Posted in Free Time Fun

Podcasts are Neat

When I’m not doing homework on my commute I still need something to fill the time. I tend to recycle the same music playlists and get easily distracted so I finally checked out the world of podcasts. Oh man, have I been missing out!


There are endless free podcasts to listen to out there on ANY topic imaginable. Fun podcasts that I like to listen to are 2 Dope Queens, The Dollop and The Lady Gang. When I’m not interested in laughing I look for podcasts to help me think more positively like Optimal Living Daily and Happier with Gretchen Ruben.


Something I never expected to get from podcasts was a greater sense of my own identity. As I explored the podcast landscape more I started finding mental health themed podcasts that made me feel like I was part of a larger community, but more than that, normal.

I found myself relating to the hosts and to the guests on podcasts like Psych Central and Mental Illness Happy Hour. In the rare event that I didn’t relate to the speaker listening to them talk about their own issues and how they cope with them was informative and enlightening.


The importance of verbalizing your mental illness cannot be understated. Paul Gilmartin, creator/host/executive producer Mental Health Happy Hour, explains it best during an episode with Mike Levine. On the topic of speaking openly about your experience with mental illness he phrases what it does perfectly, “it gives us a chance to own our issue instead of it being owned.”

In sociology we talk about the politics of reclamation and I think this is a fascinating turn in mental health discourse that we are witnessing. The once predominant view that mental illness is a weakness or made a person bad or wrong or should be kept hush hush to prevent embarrassment for the family IS shifting. I think the driving force behind this change is that people living with mental illness (myself included) are done with hiding our pain and pretending we’re okay. It’s exciting and liberating to feel like I can be mentally ill and not feel guilty or shameful about it. Despite all of the incredibly frightening/saddening/soul-crushing things going on in the world, for the first time in a long time I feel like there’s still hope.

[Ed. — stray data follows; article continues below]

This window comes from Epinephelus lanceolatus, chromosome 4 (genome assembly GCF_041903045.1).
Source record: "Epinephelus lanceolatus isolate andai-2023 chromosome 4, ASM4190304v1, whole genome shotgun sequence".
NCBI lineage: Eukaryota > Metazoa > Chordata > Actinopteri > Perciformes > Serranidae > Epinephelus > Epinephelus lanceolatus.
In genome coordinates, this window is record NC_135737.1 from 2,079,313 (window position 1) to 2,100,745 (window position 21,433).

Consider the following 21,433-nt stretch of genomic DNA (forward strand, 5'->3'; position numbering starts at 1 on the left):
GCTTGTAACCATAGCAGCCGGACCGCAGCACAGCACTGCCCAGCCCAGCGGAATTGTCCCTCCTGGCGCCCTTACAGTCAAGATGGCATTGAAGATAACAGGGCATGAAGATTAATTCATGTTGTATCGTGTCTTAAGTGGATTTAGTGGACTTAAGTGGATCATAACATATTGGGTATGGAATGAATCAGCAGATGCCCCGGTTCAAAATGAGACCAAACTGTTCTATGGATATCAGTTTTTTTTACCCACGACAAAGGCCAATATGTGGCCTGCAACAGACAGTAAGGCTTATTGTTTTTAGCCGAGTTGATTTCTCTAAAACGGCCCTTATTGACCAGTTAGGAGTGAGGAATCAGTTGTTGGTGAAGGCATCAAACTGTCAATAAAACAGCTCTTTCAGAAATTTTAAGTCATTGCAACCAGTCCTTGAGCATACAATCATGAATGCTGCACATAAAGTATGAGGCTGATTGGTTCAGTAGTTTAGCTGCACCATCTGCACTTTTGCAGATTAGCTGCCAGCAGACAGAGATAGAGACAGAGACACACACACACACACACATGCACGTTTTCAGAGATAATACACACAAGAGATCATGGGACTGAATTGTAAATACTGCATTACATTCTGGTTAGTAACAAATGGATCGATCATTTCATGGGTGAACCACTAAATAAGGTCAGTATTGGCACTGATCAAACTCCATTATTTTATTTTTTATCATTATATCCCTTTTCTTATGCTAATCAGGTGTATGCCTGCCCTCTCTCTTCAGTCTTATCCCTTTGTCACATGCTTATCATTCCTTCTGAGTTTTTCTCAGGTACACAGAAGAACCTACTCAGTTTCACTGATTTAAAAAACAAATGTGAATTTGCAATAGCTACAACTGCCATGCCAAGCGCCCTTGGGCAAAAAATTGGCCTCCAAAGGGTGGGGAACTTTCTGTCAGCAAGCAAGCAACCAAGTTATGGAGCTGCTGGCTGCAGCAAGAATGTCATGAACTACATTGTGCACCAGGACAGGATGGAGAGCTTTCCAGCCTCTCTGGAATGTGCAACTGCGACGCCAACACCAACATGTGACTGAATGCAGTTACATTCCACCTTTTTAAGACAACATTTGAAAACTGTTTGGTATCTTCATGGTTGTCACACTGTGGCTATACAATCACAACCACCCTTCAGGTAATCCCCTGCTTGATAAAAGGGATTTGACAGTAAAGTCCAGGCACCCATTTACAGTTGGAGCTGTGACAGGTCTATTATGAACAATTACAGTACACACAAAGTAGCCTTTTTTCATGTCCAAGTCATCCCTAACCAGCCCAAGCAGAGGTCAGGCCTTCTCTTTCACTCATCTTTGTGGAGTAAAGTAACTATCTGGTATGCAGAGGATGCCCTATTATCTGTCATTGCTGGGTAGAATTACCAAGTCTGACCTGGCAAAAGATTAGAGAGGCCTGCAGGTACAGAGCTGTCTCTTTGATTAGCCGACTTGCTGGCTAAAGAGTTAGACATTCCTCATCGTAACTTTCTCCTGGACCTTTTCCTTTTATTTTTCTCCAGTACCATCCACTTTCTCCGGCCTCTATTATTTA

Posted in Life Lessons

Hi My Name Is….

Introductions are awkward! Now that the back to school season is upon us I have been seeing a lot of posts about the first day of class where everyone shares their name and something about themselves. I dread it too.

If most people loathe these introductions, why do we still do them?

I think despite the anxiety it builds they are a good way to break the ice. Everyone is equally uncomfortable about it so it puts students on a level playing field and forces them over that awkward first hurdle of ‘hello.’
Continue reading “Hi My Name Is….”

Posted in Free Time Fun, Life Lessons

Take Control Of Your Narrative

On many occasions we are our own worst enemies. One of these occasions is when we listen to ourselves say the words, “I can’t.” Once those words are in our minds or on our tongues we immediately find the reasons to back them up. For me, public speaking was always out of the question. I’m anxious, my face gets too red, I do weird things with my hands, I talk too fast… and by that point I’ve convinced myself it is beyond my capabilities.
Continue reading “Take Control Of Your Narrative”

Posted in Life Lessons

Asking Is The Hard Part